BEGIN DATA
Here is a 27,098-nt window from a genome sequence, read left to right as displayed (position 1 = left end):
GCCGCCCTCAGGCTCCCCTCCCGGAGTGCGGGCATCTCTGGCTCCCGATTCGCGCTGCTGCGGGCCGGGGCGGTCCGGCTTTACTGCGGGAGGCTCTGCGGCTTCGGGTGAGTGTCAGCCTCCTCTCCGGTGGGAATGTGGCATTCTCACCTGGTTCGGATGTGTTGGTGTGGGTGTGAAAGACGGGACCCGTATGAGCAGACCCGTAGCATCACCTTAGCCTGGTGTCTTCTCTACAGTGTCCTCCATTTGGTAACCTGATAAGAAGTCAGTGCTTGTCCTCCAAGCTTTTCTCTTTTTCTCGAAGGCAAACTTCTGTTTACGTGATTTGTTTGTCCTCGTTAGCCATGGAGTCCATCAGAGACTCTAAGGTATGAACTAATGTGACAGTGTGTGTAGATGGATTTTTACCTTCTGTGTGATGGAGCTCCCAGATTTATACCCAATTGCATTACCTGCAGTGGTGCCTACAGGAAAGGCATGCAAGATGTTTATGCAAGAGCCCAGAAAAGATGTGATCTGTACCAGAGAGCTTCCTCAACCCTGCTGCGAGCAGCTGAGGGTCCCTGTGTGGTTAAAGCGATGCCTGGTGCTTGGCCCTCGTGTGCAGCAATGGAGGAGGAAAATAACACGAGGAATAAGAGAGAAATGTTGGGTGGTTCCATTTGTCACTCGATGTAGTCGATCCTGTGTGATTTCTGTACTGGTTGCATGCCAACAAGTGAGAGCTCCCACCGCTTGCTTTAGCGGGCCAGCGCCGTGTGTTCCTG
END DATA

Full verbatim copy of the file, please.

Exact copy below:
Here is a 27,098-nt window from a genome sequence, read left to right as displayed (position 1 = left end):
GCCGCCCTCAGGCTCCCCTCCCGGAGTGCGGGCATCTCTGGCTCCCGATTCGCGCTGCTGCGGGCCGGGGCGGTCCGGCTTTACTGCGGGAGGCTCTGCGGCTTCGGGTGAGTGTCAGCCTCCTCTCCGGTGGGAATGTGGCATTCTCACCTGGTTCGGATGTGTTGGTGTGGGTGTGAAAGACGGGACCCGTATGAGCAGACCCGTAGCATCACCTTAGCCTGGTGTCTTCTCTACAGTGTCCTCCATTTGGTAACCTGATAAGAAGTCAGTGCTTGTCCTCCAAGCTTTTCTCTTTTTCTCGAAGGCAAACTTCTGTTTACGTGATTTGTTTGTCCTCGTTAGCCATGGAGTCCATCAGAGACTCTAAGGTATGAACTAATGTGACAGTGTGTGTAGATGGATTTTTACCTTCTGTGTGATGGAGCTCCCAGATTTATACCCAATTGCATTACCTGCAGTGGTGCCTACAGGAAAGGCATGCAAGATGTTTATGCAAGAGCCCAGAAAAGATGTGATCTGTACCAGAGAGCTTCCTCAACCCTGCTGCGAGCAGCTGAGGGTCCCTGTGTGGTTAAAGCGATGCCTGGTGCTTGGCCCTCGTGTGCAGCAATGGAGGAGGAAAATAACACGAGGAATAAGAGAGAAATGTTGGGTGGTTCCATTTGTCACTCGATGTAGTCGATCCTGTGTGATTTCTGTACTGGTTGCATGCCAACAAGTGAGAGCTCCCACCGCTTGCTTTAGCGGGCCAGCGCCGTGTGTTCCTG